American Heritage® Dictionary of the English Language, Fourth Edition
- n. A thick, sweet, sticky liquid, consisting of a sugar base, natural or artificial flavorings, and water.
- n. The juice of a fruit or plant boiled with sugar until thick and sticky.
- n. A concentrated solution of sugar in water, often used as a vehicle for medicine.
Century Dictionary and Cyclopedia
- n. In medicine, a solution of sugar in water, made according to an officinal formula, whether simple, flavored, or medicated with some special therapeutic or compound.
- n. The uncrystallizable fluid finally separated from crystallized sugar in the refining process, either by the draining of sugar in loaves, or by being forcibly ejected by the centrifugal apparatus in preparing moist sugar. This is the ordinary or “golden syrup” of grocers; but in the sugar-manufacture the term syrup is applied to all strong saccharine solutions which contain sugar in a condition capable of being crystallized out, the ultimate uncrystallizable fluid being distinguished as molasses or treacle.
- To sweeten with syrup; cover or mix with a syrup.
- n. In cookery, a boiled solution of sugar and water in which fruits are often cooked.
- n. Any thick liquid that is added to or poured over food as a flavouring and has a high sugar content. Also any viscous liquid.
- n. A wig.
GNU Webster's 1913
- n. a thick sweet sticky liquid
- Old French sirop, from Arabic شراب (šarāb, "beverage"), from شرب (šáriba, "to drink"). Related to sorbet, sherbet. (Wiktionary)
- Middle English sirup, from Old French sirop, from Medieval Latin siropus, from Arabic šarāb, from šariba, to drink; see śrb in Semitic roots. (American Heritage® Dictionary of the English Language, Fourth Edition)
“The picture isn't great (looks like the syrup is all over the place) but Nena and her parents loved the course.”
“Often, maple syrup is stored in the fridge, so consider this a quick reminder to take it out before you start to bake!”
“Maple syrup is used as a sweetener for these blondies, along with some sugar, and gives the bars a rich, deep sweetness.”
“Then a prayer that the maple syrup is subtle enough not to kill it.”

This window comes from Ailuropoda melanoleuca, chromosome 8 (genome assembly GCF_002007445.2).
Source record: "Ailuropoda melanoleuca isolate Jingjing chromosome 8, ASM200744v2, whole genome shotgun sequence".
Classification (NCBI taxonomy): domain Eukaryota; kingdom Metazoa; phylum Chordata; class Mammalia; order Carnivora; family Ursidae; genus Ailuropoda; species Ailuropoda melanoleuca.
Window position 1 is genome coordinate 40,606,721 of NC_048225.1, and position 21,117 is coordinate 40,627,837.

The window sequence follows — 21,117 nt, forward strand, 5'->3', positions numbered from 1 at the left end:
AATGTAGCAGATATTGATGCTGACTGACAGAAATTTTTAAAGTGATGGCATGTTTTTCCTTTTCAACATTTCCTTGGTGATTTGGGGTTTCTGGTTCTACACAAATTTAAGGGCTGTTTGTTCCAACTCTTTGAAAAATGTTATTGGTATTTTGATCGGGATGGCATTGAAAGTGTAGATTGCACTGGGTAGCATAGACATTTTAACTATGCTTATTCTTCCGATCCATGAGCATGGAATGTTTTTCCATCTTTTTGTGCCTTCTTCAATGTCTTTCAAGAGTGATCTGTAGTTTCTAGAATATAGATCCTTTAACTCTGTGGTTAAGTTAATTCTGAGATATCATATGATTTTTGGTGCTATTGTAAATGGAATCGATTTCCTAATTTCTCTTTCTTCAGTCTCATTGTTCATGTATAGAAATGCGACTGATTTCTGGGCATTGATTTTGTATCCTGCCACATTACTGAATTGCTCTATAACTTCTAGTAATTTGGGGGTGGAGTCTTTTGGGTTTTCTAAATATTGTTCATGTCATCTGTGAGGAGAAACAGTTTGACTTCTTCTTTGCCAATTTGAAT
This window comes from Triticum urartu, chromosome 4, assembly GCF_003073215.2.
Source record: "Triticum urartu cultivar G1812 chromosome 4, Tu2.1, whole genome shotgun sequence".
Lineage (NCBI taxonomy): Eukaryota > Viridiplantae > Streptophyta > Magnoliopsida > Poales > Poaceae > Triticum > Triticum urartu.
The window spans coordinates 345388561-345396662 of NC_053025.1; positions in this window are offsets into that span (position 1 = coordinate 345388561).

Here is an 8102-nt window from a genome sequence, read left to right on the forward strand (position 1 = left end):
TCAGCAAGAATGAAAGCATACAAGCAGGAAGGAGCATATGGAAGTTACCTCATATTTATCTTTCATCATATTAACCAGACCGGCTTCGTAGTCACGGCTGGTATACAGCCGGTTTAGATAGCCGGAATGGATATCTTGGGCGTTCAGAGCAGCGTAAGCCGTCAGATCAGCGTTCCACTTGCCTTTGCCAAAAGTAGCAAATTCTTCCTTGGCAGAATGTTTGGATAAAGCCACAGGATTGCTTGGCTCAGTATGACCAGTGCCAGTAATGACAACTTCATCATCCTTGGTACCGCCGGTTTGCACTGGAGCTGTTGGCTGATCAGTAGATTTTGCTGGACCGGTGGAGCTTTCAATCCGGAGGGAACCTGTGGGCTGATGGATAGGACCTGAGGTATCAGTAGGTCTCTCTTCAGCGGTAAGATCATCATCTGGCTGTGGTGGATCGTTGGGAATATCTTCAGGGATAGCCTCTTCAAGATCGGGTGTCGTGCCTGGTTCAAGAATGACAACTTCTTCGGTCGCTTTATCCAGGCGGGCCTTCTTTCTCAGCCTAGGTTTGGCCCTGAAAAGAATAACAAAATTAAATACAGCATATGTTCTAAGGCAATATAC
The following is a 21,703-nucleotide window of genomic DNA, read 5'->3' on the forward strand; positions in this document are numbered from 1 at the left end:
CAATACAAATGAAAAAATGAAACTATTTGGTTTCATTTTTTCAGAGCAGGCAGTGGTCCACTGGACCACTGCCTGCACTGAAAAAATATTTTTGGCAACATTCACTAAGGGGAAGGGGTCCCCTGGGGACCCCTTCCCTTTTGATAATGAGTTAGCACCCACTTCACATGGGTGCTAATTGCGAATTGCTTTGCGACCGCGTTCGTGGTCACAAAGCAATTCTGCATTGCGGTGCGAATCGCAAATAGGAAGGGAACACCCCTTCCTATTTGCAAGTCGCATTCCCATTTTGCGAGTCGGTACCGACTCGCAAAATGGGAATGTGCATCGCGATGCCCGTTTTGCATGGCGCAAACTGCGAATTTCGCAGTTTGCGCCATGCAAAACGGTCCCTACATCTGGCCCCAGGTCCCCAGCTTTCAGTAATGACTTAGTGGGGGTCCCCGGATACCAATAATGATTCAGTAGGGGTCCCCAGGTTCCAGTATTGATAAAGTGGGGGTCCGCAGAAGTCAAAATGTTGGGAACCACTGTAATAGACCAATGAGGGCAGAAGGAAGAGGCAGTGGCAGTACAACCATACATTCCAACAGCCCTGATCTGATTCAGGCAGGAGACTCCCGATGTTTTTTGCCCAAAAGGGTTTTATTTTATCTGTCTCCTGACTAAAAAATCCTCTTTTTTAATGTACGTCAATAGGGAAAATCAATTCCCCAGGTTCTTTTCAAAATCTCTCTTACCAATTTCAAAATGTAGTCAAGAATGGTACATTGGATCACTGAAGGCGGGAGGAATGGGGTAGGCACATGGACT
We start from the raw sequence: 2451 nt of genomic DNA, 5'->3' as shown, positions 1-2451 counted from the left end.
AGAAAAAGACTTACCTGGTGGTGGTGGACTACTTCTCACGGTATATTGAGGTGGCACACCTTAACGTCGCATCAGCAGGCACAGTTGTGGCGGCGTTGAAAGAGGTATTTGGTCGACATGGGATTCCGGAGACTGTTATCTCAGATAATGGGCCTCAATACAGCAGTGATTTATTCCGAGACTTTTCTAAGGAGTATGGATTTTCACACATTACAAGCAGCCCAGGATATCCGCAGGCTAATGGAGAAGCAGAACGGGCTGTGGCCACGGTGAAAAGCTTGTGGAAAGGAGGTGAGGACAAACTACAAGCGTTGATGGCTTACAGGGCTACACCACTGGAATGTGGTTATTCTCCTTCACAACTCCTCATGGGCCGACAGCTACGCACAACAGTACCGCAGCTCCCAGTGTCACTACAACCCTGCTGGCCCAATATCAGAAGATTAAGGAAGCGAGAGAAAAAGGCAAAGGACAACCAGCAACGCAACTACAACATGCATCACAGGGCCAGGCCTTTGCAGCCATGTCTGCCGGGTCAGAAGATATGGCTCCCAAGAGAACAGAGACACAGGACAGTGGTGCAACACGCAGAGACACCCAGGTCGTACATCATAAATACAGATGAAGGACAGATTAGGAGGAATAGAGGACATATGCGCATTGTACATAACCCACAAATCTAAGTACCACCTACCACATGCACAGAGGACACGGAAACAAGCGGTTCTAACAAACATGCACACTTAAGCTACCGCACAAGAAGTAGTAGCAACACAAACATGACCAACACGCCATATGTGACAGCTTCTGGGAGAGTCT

“The colours can seem vulgar, the sugar content too high for uninitiated palates – just two little balls of my favourite, gulab jamun (a fried sweet of milky dough bathed in syrup) can be as much as 380 calories.”
“In a medium saucepan, boil the sugar and water together until a syrup is formed.”
“Jew School » Blog Archive » High fructose corn syrup is for the goyim Says:”
“And another reason for so much high frutcose corn syrup is not just the sugar tariff but corn subsidies that make it very cheap to load up on the stuff.”
“The reason the US has such a high use of corn syrup is that their Corn Farmers want protection against cheap import of sugar.”
“Bowl of peach chunks in syrup: The syrup overwhelmed the peachy goodness.”
These user-created lists contain the word ‘syrup’.
Arabic loanwords in English are words acquired directly from Arabic or else indirectly by passing from Arabic into other languages and then into English. Most entered one or more of the Romance lan...
includes words of the "Prodcom list"
Vendors can get oddly creative.
words that meander or have a partial dimension:
words that "catch on": peano curves: fractalites
As much fun to say as they are to eat.
These chromonyms are defined as colors in at least one dictionary (mostly MW3). (Actually there's one fake, for reasons I'll explain someday.) They are all one-word nouns such as "kelly", which can...
A big list of color names for use on wordrainbow.com
short, sweet, epic, catchy, sassy, sexy & sizzling.
( personal list, randomness )
Looking for tweets for syrup.